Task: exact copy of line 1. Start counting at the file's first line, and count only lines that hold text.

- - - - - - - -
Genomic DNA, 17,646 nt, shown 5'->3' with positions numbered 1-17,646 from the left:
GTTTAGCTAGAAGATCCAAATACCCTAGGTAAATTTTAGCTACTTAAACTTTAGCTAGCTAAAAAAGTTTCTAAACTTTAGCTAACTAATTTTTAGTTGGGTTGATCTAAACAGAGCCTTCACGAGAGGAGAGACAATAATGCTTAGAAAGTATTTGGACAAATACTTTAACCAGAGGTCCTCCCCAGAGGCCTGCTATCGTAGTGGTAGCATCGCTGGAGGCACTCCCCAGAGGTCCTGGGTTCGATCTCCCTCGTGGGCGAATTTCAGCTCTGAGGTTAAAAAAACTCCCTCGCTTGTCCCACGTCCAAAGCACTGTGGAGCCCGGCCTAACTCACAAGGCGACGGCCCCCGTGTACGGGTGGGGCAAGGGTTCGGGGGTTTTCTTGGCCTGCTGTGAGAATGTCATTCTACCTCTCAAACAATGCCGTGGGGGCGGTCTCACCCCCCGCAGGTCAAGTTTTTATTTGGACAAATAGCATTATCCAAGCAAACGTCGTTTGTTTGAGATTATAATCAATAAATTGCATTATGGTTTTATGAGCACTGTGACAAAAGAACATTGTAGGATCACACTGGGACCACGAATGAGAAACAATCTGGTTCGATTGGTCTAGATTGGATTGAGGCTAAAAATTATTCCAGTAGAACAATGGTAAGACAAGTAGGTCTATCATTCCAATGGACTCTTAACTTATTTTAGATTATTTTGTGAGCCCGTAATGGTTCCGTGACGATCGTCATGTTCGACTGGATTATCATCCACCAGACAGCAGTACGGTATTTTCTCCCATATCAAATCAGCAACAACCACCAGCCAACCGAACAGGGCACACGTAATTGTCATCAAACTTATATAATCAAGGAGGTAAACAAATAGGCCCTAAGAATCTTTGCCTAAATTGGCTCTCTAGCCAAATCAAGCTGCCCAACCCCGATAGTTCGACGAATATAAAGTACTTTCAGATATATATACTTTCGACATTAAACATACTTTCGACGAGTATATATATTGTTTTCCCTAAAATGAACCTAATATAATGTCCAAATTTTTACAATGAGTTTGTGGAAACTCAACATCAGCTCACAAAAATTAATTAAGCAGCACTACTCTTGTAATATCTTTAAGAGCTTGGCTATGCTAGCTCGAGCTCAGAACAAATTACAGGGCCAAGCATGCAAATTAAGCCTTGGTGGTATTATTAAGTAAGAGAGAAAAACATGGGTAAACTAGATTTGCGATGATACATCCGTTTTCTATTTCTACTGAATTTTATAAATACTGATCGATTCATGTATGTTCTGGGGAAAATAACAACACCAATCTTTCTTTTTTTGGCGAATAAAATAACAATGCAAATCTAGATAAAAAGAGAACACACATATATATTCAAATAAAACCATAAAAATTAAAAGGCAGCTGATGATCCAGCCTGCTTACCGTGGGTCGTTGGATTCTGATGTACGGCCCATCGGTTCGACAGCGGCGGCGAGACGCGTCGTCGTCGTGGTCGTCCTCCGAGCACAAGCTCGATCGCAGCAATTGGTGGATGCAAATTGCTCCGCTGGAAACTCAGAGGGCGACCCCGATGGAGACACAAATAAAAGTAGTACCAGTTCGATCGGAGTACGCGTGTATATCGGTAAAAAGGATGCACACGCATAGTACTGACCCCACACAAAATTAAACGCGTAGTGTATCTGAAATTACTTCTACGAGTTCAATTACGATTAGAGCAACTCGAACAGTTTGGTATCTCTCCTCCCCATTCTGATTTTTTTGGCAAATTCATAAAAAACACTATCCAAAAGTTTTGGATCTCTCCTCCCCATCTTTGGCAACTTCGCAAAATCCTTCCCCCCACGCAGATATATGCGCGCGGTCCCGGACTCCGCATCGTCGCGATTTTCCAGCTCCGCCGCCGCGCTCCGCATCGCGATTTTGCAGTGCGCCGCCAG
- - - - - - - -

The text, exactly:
Genomic DNA, 17,646 nt, shown 5'->3' with positions numbered 1-17,646 from the left: